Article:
Evoking emotion is the goal of local sculpture George Paxton, whose work will be featured along with that of watercolor artist Joel Johnson in the “People and Places” exhibition opening March 2 at the Center for Spiritual Care in Vero Beach.
“I’m trying to show something about the person, not just the figure,” explains Paxton from his Vero Beach home. “I strive to create something that someone can relate to, and oftentimes I see viewers relate in a totally different way than I did.”
Paxton’s sculptures, although small in size, averaging only 2 to 4 feet in height, are large in detail and depth.
“I work from nature with a live model to create a three-dimensional figurative sculpture in terra cotta and cast in bronze. The human body is so complex and beautiful with its fluidity in motion. A good understanding of proportion, gesture and anatomy is essential to creating a realistic figure. Knowledge of muscle and bone structure helps me create a sculpture that is true to nature and allows me to capture the essence, mood and feeling of the subject.”
Many of Paxton’s subjects are nude women. When his subjects are dressed or partially dressed, he likes to emphasize the complement of form to fabric, which in turn can create its own independent shape.
“The female body is perfection,” he says. “I focus on the structure of the figure, the interplay between shapes and how one form flows freely into another, sometimes with interlocking curves. There are so many S-curves in the female body and it’s simply a miraculous blend of structure and fluidity.”
Paxton grew up on Long Island, New York, and says he comes by his artistry naturally.
“My father was a musician, Big Band leader and songwriter so I was surrounded by talent. We had all these famous people like Perry Como and Nat King Cole floating around the house. It was very inspirational. Unfortunately, I didn’t have any musical talent, but I did start drawing at a very young age. I moved into sculpture because I liked the three dimensionalities of the medium. The fact that you can walk around and see the movement of the piece intrigues me to this day.”
Paxton went to art school at the Arts Students League of New York before opting to change course and attend Columbia and Vanderbilt universities.
“While I was drawn to art, I realized I’d have a better chance of making a living in law, so my life took a different direction and I became a trial lawyer with a respected law firm in Bethesda, Maryland, and Washington, D.C.”
But despite practicing law for most of his life, Paxton never gave up his artistic pursuit.
“I built a little studio in my basement and started sculpting,” says Paxton, adding that when time permitted he attended classes at art schools and workshops in Washington, D.C., Virginia and New York, and even spent a summer at the Florence Academy of Art in Italy.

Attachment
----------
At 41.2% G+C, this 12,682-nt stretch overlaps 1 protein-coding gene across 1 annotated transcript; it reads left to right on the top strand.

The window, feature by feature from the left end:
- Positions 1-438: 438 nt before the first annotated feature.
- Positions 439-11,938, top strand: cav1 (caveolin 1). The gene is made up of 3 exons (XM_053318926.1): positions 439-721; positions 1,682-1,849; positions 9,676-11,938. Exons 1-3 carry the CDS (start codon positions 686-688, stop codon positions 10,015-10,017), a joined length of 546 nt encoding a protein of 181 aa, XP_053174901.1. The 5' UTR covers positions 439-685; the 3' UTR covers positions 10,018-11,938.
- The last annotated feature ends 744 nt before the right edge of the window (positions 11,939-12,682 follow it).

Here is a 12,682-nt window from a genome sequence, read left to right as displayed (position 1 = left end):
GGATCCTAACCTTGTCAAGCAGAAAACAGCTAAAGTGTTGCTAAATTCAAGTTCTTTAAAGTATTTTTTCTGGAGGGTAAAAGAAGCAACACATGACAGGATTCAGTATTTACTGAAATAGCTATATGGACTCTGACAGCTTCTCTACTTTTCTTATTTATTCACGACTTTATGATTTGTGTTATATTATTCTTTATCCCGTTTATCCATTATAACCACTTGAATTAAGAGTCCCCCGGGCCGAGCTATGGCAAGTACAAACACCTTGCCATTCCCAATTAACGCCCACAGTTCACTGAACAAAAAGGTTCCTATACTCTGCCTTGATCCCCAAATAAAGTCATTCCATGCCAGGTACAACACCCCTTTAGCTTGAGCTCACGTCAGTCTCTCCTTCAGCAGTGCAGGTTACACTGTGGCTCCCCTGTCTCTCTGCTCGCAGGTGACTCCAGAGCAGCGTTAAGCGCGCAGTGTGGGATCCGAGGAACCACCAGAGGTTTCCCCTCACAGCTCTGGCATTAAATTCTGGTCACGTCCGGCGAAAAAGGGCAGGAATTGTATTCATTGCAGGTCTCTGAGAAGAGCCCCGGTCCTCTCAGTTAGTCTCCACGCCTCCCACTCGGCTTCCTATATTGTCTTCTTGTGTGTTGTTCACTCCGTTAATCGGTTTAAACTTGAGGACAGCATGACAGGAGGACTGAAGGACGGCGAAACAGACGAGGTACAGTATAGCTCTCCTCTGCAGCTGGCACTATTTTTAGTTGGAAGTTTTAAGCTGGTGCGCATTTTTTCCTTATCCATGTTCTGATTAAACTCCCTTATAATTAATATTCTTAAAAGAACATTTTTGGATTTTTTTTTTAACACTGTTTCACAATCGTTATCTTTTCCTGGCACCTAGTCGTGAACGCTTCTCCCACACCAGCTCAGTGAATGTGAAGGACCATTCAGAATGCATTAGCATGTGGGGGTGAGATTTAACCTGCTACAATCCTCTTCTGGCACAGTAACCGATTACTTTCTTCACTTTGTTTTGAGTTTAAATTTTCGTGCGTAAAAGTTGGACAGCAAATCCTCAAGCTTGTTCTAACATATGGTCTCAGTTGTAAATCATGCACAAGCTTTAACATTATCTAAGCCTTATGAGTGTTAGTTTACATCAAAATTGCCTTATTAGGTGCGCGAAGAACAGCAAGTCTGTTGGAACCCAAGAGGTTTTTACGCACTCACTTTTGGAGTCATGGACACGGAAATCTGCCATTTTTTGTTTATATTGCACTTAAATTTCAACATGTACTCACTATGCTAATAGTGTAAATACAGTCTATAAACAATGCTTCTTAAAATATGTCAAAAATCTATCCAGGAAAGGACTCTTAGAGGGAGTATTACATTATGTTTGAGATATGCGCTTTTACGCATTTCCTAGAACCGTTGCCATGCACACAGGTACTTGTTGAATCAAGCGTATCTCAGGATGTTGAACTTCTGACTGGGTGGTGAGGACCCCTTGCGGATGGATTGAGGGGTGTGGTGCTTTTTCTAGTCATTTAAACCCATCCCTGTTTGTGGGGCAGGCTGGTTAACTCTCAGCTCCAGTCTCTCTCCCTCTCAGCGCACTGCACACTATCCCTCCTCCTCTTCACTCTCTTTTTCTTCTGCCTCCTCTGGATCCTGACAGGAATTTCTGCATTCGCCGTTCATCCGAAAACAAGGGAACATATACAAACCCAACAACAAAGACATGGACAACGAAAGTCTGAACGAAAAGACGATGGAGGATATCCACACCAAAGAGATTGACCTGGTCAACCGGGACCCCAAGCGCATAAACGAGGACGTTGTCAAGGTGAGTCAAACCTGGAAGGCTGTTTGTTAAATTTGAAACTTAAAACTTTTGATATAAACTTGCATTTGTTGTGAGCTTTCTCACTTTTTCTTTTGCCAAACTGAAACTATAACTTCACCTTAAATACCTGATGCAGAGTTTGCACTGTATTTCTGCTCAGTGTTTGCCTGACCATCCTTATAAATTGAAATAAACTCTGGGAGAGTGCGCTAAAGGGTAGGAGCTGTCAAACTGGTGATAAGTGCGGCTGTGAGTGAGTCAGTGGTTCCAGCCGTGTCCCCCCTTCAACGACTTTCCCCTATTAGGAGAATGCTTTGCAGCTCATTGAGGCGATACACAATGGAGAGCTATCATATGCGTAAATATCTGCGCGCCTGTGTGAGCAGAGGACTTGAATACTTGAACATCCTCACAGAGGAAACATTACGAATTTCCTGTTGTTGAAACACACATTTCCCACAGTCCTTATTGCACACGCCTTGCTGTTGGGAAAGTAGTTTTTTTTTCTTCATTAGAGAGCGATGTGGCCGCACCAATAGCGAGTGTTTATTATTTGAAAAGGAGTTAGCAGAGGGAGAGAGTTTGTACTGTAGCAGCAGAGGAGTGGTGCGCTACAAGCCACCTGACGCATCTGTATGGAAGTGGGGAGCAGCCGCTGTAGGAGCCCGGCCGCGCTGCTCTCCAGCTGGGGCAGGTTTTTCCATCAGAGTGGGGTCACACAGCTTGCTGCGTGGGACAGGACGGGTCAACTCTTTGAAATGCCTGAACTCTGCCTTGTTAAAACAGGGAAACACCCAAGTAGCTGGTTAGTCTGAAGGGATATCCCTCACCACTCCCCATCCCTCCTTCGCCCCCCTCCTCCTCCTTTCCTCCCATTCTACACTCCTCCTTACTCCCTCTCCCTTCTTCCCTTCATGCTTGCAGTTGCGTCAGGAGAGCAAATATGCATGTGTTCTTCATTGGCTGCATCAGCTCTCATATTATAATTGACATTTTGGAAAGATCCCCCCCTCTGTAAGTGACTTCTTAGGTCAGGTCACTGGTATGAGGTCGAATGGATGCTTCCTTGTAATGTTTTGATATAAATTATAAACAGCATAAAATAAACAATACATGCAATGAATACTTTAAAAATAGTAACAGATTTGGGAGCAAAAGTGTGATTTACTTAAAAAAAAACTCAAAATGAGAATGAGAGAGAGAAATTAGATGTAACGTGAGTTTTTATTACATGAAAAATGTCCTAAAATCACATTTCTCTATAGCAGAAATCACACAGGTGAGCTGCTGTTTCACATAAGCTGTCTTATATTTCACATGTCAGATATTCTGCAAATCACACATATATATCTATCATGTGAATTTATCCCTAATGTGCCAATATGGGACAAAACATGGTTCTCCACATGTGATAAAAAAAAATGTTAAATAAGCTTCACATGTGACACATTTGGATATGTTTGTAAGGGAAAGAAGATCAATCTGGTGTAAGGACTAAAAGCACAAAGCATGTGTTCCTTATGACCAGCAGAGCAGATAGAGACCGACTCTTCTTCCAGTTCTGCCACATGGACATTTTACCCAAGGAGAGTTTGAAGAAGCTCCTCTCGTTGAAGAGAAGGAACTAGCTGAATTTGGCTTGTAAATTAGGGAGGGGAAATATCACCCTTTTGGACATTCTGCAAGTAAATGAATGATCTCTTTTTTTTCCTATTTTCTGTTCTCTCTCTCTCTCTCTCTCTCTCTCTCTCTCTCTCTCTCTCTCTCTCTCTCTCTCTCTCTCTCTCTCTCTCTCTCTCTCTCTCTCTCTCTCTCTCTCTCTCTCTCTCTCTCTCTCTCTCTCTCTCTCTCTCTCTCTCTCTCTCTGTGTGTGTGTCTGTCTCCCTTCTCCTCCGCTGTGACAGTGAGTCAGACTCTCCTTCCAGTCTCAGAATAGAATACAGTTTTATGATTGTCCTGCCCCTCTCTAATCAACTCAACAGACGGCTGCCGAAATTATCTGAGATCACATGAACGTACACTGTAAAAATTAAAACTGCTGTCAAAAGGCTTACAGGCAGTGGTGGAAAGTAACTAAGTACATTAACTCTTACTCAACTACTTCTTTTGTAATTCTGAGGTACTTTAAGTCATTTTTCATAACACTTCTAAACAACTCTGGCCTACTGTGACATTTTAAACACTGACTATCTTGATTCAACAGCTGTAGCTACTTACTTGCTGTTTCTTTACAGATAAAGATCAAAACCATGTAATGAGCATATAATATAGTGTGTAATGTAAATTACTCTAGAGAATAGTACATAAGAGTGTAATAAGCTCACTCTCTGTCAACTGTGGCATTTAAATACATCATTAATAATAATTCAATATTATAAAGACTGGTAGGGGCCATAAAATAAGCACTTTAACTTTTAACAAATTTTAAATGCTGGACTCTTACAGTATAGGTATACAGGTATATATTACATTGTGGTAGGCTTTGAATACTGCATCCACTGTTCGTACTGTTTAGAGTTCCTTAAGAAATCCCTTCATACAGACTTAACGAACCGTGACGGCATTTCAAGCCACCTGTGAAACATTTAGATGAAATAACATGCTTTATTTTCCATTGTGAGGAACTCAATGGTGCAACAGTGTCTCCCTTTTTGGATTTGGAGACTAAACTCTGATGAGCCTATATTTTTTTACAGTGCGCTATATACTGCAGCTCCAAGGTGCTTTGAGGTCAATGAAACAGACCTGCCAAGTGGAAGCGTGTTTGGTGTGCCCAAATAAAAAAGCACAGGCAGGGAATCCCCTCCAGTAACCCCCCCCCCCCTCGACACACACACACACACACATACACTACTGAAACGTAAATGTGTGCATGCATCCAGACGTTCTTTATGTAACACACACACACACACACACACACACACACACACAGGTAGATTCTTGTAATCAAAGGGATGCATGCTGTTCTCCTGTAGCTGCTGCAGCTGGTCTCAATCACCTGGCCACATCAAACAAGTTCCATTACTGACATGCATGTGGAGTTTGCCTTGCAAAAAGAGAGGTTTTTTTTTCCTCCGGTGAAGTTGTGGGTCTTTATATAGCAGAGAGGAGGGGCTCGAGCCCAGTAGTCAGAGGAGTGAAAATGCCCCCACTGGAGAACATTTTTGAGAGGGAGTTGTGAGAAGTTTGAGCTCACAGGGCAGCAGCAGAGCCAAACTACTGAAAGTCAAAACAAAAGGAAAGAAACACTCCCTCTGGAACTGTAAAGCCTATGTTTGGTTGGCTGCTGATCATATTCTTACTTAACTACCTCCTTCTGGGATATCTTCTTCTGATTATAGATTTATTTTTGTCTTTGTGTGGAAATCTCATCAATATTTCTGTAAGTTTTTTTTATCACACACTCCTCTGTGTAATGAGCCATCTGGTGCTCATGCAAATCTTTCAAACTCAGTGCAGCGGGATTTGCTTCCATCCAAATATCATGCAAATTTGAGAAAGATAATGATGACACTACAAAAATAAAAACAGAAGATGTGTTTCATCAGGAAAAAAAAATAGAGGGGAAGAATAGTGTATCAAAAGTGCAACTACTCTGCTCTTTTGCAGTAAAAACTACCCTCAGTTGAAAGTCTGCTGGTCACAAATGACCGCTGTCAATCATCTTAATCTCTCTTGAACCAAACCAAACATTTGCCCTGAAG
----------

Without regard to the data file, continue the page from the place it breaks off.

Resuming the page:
These days, Paxton spends winters in Vero Beach, sculpting in his downtown Vero Beach studio and teaching figurative and portrait sculpture at the Vero Beach Museum of Art. During the summer he teaches at the Southern Vermont Center.
Nationally acclaimed for his work, his sculptures have been widely exhibited and have been awarded numerous honors in local juried exhibitions.
“I’ve had showings at the A.E. Backus Museum and Gallery in Fort Pierce and in a museum in Boca, and I’m looking forward to the upcoming show with my friend Joel Johnson at the Center for Spiritual Care. Since most of my work is displayed on pedestals, I thought his beautiful watercolors on the walls would be the perfect blend of emotion provoking art forms.”
The pairing of Paxton with Johnson, a highly regarded water colorist, is an ideal one. Johnson was raised in Sinclair, Wyoming, and, like Paxton, says he was drawn to art at an early age.
“The line and the endless variety of shapes it created seemed magical” he explains. “The support and encouragement I received from my teachers and parents gave me the confidence to continue with art classes in high school. In college, I took courses in both painting and drawing in several subject areas, including still life, portrait, and the human figure.”
Johnson holds a B.A. in studio art from Westminster College and a M.F.A. in painting from Utah State University. He taught at various levels of education while continuing to pursue his endeavors as an artist and eventually decided to “create” full time, transitioning from drawing, to oil painting, to watercolor, which is his main focus today.
“Watercolor combines my love of drawing on paper with the transparent luminosity only watercolor can achieve,” says Johnson, noting that he likes to incorporate the white of the unpainted paper in the lightest areas of the painting; utilizing layers of paint in darker areas to create depth and color intensity.
“I’m currently working on reflective surfaces, especially water. My paintings visualize the impact that light has on form with regard to weight, volume, value, texture and color. Light and shadows create a mood as a sense of place for the viewer that the writer Joseph Campbell referred to as ‘aesthetic arrest’, or a sense of calm and awareness.”
A full-time Vero Beach resident, Johnson teaches watercolor classes at the Vero Beach Museum of Art during the winter months. His work is displayed in galleries nationwide as well as in numerous national juried art exhibitions. After the March showing in Vero Beach, he will head to the National Cowboy & Western Heritage Museum’s Prix de West exhibition in Oklahoma, which features the finest contemporary Western artists in the country.
The People and Places exhibition runs March 2 to April 2 at the Center for Spiritual Care in Vero Beach. For more information, visit centerforspiritualcare.org.
Article by: Kerry Firth, correspondent